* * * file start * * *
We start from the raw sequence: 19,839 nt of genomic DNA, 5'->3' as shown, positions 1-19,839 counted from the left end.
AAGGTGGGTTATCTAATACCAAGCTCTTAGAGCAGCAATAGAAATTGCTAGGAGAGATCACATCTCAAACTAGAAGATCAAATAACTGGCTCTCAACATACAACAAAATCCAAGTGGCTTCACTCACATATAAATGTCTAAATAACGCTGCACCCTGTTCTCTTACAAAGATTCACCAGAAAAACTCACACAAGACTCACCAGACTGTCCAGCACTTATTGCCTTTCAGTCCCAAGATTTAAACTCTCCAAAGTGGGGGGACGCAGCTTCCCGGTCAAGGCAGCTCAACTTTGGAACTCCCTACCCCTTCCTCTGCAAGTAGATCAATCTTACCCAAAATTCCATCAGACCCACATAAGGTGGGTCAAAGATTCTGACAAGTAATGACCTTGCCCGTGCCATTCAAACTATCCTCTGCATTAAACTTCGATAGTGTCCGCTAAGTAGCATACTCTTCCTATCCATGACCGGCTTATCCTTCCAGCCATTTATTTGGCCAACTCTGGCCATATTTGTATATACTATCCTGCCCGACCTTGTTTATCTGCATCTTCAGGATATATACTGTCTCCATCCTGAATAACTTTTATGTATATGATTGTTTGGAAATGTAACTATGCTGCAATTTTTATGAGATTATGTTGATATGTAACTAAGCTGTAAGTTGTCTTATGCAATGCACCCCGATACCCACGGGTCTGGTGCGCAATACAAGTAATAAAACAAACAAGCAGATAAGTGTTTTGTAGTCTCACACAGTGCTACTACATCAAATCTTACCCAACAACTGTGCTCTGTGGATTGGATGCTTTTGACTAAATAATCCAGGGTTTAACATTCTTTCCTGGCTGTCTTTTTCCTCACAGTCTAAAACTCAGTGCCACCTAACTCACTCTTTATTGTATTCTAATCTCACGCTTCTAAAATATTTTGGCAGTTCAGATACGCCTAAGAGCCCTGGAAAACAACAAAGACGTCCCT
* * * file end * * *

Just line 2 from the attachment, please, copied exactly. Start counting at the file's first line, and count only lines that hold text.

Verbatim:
AAGGTGGGTTATCTAATACCAAGCTCTTAGAGCAGCAATAGAAATTGCTAGGAGAGATCACATCTCAAACTAGAAGATCAAATAACTGGCTCTCAACATACAACAAAATCCAAGTGGCTTCACTCACATATAAATGTCTAAATAACGCTGCACCCTGTTCTCTTACAAAGATTCACCAGAAAAACTCACACAAGACTCACCAGACTGTCCAGCACTTATTGCCTTTCAGTCCCAAGATTTAAACTCTCCAAAGTGGGGGGACGCAGCTTCCCGGTCAAGGCAGCTCAACTTTGGAACTCCCTACCCCTTCCTCTGCAAGTAGATCAATCTTACCCAAAATTCCATCAGACCCACATAAGGTGGGTCAAAGATTCTGACAAGTAATGACCTTGCCCGTGCCATTCAAACTATCCTCTGCATTAAACTTCGATAGTGTCCGCTAAGTAGCATACTCTTCCTATCCATGACCGGCTTATCCTTCCAGCCATTTATTTGGCCAACTCTGGCCATATTTGTATATACTATCCTGCCCGACCTTGTTTATCTGCATCTTCAGGATATATACTGTCTCCATCCTGAATAACTTTTATGTATATGATTGTTTGGAAATGTAACTATGCTGCAATTTTTATGAGATTATGTTGATATGTAACTAAGCTGTAAGTTGTCTTATGCAATGCACCCCGATACCCACGGGTCTGGTGCGCAATACAAGTAATAAAACAAACAAGCAGATAAGTGTTTTGTAGTCTCACACAGTGCTACTACATCAAATCTTACCCAACAACTGTGCTCTGTGGATTGGATGCTTTTGACTAAATAATCCAGGGTTTAACATTCTTTCCTGGCTGTCTTTTTCCTCACAGTCTAAAACTCAGTGCCACCTAACTCACTCTTTATTGTATTCTAATCTCACGCTTCTAAAATATTTTGGCAGTTCAGATACGCCTAAGAGCCCTGGAAAACAACAAAGACGTCCCT